All the normal GHCi commands work at the prompt, including the evaluation of arbitrary expressions. In addition to the normal prompt behaviour, the local variables of the breakpoint are also made available. For instance, in the above example the variable f is a function from booleans to booleans, and we can apply it to an argument in the usual way:
*Main> f False True
The debugger also provides commands for inspecting the values of local variables without forcing their evaluation any further (see Inspecting values below).
You can continue execution of the current computation with the :continue and :step commands, explained below.
It is important to note that, due to the non-strict semantics of Haskell (particularly lazy evaluation), the values of local variables at a breakpoint may only be partially evaluated. Therefore printing values may cause them to be further evaluated. This raises some interesting issues for the debugger because evaluating something could raise an exception, or it could cause another breakpoint to be fired, or it could cause non-termination. For these reasons we want to be able to print values in a way which preserves their current state of evaluation. The debugger provides the :print command for this purpose.
For example, suppose the local variable xs is bound to a list of booleans, but the list is completely unevaluated at a breakpoint. We can inspect its value without forcing any more evaluation like so:
*Main> :print xs xs = (_t1::[Bool])
The debugger uses fresh variable names (starting with underscores) to display unevaluated expressions (often called thunks). Here _t1 is a thunk. A side effect of the :print command is that these fresh variables are made available to the command line, so we can refer to them future commands.
Sometimes we want to evaluate thunks a little bit further. This is easy to do because they are bound to variable names. For example, we can evaluate the outermost data constructor of _t1 using seq like so:
*Main> seq _t1 () ()
This forces the evaluation of the thunk bound to _t1 to Weak Head Normal Form (WHNF), and then returns (). The purpose of the expression is to force the evaluation of _t1, we don't actually care about the answer, so () makes a good dummy value.
If we print xs again we can see that it has been evaluated a little bit more:
*Main> :print xs xs = [True | (_t2::[Bool])]
Here we discover that the value of xs is a list with True as its head and a thunk as its tail. The thunk is bound to the fresh variable _t2, which can be manipulated at the command line as usual.
Another way to force further evaluation of a thunk is to use it inside another expression. For instance, we could examine the spine of the list xs by computing its length:
*Main> length xs 3 *Main> :print xs xs = [True,(_t3::Bool),(_t4::Bool)]
Continuing execution after a breakpoint
Known problems in the debugger
Wishlist of features (please add your's here)
- Replace Loc with a proper source span type
- Look at slow behaviour of :print command on long list of chars (I've asked Pepe about this).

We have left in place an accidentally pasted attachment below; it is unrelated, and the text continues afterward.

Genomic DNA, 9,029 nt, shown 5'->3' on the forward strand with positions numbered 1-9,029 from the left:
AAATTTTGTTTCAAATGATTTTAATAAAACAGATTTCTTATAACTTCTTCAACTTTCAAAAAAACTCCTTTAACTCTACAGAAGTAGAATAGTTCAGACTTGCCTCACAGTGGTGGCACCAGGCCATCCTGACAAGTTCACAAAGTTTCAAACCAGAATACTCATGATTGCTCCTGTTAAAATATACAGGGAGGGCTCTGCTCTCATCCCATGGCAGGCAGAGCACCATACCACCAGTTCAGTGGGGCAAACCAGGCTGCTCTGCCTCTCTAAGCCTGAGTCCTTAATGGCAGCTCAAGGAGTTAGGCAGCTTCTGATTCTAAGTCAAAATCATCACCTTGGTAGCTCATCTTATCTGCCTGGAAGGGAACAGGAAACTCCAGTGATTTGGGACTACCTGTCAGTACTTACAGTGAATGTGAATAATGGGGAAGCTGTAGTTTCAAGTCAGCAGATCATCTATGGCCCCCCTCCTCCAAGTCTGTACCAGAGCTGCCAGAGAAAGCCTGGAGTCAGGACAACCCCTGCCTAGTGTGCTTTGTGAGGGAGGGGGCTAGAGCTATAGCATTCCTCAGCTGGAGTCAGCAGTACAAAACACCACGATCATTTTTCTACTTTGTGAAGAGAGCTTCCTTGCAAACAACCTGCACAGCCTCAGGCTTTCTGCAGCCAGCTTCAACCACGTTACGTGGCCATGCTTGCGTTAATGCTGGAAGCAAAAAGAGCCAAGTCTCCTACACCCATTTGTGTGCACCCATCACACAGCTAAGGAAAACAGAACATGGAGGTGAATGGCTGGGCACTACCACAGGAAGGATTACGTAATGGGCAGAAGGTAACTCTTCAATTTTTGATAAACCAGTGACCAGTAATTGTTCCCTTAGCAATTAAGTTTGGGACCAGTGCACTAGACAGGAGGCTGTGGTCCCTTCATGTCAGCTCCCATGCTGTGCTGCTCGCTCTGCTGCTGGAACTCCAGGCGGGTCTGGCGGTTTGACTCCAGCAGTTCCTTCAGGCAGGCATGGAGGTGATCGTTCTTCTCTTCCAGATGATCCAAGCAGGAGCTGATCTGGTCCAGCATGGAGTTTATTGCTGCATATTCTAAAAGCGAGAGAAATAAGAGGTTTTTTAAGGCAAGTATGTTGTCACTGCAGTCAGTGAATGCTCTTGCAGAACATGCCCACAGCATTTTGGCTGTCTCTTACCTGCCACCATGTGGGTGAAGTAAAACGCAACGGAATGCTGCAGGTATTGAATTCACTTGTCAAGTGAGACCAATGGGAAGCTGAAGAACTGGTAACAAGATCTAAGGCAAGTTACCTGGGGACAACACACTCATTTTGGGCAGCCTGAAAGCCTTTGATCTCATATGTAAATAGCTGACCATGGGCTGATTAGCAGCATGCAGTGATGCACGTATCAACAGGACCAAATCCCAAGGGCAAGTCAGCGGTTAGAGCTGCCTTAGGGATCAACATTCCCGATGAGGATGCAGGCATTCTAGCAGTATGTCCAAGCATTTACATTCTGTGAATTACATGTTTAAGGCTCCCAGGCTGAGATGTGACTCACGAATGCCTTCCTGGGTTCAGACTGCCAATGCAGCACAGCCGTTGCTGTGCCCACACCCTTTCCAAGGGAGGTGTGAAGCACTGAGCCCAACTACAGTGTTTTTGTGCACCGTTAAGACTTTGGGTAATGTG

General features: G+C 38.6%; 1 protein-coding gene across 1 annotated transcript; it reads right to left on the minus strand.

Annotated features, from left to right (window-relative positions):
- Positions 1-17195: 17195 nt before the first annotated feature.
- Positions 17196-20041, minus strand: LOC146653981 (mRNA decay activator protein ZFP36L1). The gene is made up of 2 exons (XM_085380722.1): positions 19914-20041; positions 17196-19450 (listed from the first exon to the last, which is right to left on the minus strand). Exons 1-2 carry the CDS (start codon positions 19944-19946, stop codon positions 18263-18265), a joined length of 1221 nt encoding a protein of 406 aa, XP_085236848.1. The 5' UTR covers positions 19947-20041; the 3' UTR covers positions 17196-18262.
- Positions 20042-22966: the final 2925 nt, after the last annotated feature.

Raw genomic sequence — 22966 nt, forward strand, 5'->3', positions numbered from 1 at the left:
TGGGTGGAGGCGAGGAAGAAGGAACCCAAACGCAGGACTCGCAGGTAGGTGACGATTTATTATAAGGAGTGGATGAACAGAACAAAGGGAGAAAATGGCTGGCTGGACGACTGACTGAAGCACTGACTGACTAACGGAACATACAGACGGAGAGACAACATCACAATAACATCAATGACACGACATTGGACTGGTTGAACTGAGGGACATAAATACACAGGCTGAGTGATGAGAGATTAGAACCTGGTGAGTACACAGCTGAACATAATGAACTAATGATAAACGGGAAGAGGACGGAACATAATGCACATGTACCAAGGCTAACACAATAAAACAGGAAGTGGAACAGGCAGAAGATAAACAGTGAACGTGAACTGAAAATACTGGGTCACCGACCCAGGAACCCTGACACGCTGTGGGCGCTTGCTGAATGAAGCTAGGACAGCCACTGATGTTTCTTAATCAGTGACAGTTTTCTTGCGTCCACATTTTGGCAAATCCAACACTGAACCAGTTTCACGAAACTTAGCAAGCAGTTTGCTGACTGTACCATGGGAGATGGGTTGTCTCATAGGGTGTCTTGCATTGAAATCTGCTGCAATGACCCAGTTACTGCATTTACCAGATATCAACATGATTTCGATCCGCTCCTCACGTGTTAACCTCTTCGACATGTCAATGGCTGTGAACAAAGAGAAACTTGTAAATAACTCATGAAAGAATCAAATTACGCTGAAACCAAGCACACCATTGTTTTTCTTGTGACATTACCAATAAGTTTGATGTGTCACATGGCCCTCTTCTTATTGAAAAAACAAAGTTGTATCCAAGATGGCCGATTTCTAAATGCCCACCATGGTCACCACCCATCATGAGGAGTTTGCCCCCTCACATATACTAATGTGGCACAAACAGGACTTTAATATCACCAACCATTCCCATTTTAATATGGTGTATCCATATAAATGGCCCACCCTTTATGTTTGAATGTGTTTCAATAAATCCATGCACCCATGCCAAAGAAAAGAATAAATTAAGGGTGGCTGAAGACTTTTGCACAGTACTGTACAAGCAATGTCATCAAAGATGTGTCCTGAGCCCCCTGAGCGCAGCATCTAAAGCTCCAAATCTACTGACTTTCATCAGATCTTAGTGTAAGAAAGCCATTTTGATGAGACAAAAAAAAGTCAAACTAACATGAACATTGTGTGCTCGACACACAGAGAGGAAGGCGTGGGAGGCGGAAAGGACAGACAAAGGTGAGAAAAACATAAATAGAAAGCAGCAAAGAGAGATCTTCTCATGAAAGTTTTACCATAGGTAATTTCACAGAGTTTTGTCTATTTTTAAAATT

- Investigate whether the compiler is eta contracting this def: "bar xs = print xs", this could be a problem if we want to print out "xs".
- Implement show command (to list currently set breakpoints)
- Fix the ghci help command
- Implement the delete command (to delete one or more breakpoints)
- Save/restore the link environment at break points. At a breakpoint we modify both the hsc_env of the current Session, and
also the persistent linker state. Both of these are held under IORefs, so we have to be careful about what we do here. The "obvious" option is to save both of these states on the resume stack when we enter a break point and then restore them when we continue execution. I have to check with Simon if there are any difficult issues that need to be resolved here, like gracefully handling exceptions etc.
- Remove dependency on -fhpc flag, put debugging on by default and have a flag to turn it off
- Allow break points to be set by function name. Some questions: what about local functions? What about functions inside type class instances, and default methods of classes?
- Support Unicode in data constructor names inside info tables
- Fix the slow search of the ticktree for larger modules, perhaps by keeping the ticktree in the module info, rather than re-generating it each time.
- Use a primop for inspecting the STACK_AP, rather than a foreign C call
- timing and correctness tests
- Wolfgang's patch for PIC seems to break the strings in Info tables, so we need to fix that.
- stabilise the API
- user documentation
- fix the calculation of free variables at tick sites (currently done too late in the pipeline, gives some wrong results). Note a possible problem with letrecs, which means some locals vars are missing in where clause.
- perhaps there are some redundant ticks we can delete, such as ones which begin at the same start position?
- allow breakpoints to be enabled and disabled without deleting them, as in gdb
- extend breaks and step with counters, so that we stop after N hits, rather than immediately
- revert to adding tick information to the BCO directly, and remove the byte code instructions for breaks